RG and I arrived in Bilbao in the Basque Country, on the same flight as former Taoiseach Bertie Ahern, last Thursday afternoon. While we were in the air a press conference in Geneva, Switzerland had heard a statement from ETA, the Basque resistance group, announcing that it was dissolving. From Bilbao RG and I were driven for more than two hours along fast motorways, and then through narrow country roads that twisted and turned along steep valleys, green and beautiful despite the overcast sky.
Despite the poor mobile signals, that was more often down than up, we did our best to keep abreast of developments in the west Tyrone by-election.
Towards 6pm arrived at our hotel in the picturesque village of Ainhoa, on the French side of the border between France and Spain. We joined several others, including Bertie, Jonathan Powell, and Cuauhtémoc Cárdenas of Mexico and some Basque colleagues who were due to take part the following day in an international conference to discuss the Basque peace process.
On Friday morning I awoke to the news that Orfhlaith Begley had comprehensively won the west Tyrone seat – taking almost half of the vote. A remarkable success. And I told her so when eventually, in between her interviews, I managed to speak to her.
The International Panel left the hotel shortly before 10.30am and in a convoy of five cars, we travelled the short distance to Kanbo, or in French Cambo les Bains. This is a small rural town in the foothills of the Pyrénées in the Basque province of Labourd in the French Basque country. One its more famous inhabitants was the French playwright and novelist Edmond Rostand. His most famous work is Cyrano de Bergerac. His home, the Villa Arnaga, is now a museum and heritage centre and on Friday hosted the conference.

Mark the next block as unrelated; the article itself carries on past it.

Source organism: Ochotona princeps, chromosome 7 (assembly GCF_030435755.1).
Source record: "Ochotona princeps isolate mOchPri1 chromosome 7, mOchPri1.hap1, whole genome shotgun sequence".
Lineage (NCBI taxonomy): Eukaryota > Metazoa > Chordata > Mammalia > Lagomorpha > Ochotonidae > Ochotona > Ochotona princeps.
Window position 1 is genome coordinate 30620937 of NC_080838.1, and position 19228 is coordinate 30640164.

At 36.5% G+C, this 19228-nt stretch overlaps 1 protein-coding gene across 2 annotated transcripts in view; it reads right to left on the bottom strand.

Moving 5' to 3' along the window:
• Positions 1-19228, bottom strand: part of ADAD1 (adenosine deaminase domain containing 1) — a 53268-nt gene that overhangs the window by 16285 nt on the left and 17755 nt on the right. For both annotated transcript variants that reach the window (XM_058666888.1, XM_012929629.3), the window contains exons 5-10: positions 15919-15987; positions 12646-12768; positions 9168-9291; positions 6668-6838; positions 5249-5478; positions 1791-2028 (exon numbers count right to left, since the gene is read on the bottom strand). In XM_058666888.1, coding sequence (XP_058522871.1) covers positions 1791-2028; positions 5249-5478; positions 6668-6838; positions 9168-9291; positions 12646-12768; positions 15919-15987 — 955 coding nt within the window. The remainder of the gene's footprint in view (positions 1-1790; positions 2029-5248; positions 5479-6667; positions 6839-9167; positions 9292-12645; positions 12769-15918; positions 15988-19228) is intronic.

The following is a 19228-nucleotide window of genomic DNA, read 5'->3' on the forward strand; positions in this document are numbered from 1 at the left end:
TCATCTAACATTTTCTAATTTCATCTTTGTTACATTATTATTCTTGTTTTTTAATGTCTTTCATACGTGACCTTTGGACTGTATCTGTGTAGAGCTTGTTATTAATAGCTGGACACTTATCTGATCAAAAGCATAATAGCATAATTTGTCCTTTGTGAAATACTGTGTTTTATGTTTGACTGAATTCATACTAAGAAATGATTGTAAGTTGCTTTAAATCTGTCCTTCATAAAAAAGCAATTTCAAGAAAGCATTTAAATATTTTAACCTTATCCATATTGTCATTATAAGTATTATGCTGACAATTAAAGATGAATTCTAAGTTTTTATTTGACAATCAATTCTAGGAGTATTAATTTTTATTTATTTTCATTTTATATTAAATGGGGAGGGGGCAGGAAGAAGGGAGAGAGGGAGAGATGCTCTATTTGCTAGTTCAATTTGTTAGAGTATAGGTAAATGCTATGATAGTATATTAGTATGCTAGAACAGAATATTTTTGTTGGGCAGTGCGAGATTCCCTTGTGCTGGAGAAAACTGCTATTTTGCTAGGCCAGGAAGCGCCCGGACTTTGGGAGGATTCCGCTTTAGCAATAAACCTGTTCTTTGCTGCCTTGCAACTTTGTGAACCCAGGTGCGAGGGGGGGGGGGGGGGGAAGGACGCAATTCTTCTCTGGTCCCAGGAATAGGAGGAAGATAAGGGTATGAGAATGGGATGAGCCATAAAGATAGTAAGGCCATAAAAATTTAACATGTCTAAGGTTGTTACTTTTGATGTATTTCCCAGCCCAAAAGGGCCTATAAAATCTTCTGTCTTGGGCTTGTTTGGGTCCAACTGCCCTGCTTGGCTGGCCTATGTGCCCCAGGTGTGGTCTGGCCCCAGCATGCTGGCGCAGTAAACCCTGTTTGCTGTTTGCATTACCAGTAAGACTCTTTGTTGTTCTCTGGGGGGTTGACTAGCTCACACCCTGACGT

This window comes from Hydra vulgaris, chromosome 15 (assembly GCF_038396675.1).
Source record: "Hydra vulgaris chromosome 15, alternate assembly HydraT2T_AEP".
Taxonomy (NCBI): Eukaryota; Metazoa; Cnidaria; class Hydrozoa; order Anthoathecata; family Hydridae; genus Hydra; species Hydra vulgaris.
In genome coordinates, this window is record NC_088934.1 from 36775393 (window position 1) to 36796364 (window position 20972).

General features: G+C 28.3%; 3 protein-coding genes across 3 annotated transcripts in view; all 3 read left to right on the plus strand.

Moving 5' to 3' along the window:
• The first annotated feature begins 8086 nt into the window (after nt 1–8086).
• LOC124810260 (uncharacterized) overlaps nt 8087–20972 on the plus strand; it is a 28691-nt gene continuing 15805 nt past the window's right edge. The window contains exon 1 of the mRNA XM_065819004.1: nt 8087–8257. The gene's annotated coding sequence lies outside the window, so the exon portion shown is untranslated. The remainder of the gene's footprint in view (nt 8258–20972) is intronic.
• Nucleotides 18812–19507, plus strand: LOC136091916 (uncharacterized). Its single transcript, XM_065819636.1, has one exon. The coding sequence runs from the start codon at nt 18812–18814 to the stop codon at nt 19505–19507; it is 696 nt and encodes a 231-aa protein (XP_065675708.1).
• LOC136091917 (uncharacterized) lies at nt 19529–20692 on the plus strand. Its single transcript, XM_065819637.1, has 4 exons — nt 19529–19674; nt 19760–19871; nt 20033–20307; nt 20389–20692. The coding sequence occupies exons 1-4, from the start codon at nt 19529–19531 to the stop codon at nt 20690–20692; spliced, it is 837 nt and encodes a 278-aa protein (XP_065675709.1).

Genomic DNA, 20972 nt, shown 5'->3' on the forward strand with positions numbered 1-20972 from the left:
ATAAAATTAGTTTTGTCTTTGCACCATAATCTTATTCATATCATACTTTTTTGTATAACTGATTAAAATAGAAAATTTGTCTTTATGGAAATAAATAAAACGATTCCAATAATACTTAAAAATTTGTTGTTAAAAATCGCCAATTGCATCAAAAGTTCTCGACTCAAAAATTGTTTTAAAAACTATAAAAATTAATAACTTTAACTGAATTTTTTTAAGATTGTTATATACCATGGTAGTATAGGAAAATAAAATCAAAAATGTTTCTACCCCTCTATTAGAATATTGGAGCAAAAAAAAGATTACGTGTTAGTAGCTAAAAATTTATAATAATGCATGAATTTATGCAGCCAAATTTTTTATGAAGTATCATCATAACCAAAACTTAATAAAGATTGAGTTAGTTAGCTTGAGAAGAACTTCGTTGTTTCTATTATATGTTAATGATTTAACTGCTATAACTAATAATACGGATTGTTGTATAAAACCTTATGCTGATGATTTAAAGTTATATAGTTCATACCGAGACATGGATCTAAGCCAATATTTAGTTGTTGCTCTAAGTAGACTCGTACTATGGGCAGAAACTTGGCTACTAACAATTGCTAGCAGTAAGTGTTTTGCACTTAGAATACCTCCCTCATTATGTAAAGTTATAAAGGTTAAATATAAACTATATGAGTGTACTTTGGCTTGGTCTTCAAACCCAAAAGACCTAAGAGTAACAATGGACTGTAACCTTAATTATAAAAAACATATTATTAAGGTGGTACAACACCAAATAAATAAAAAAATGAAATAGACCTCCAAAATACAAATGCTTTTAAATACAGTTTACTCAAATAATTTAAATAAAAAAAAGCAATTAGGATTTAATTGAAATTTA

A hundred or so guests, representative of Basque society and from both sides of the border, were there to listen to our contributions. Regrettably the Spanish government was not represented. There was a very large press corps to hear the outcome of our deliberations and our view on the decision by ETA.
Sinn Féin has had a long engagement with the Basque peace process. After the Good Friday Agreement was achieved in 1998 I travelled to the Basque Country and met political representatives from all sections of society there.
In the years since then Sinn Féin leaders, including Alex Maskey, Gerry Kelly and Martin McGuinness and others have travelled regularly to the region. Over the years the process that has emerged in the Basque country has drawn closely on the Irish peace process, including adopting the Mitchell Principles of ‘exclusively political and democratic means’to advance political objectives.
Almost eight years ago I attended a conference in Donostia-San Sebastian in Euskadi ‘to promote the resolution of the conflict in the Basque County’. Following our deliberations we called upon ETA to ‘make a public declaration of the definitive cessation of all armed action and to request talks with the governments of Spain and France to address exclusively the consequences of the conflict.’ Three days later ETA declared a “definitive cessation of its armed activity …”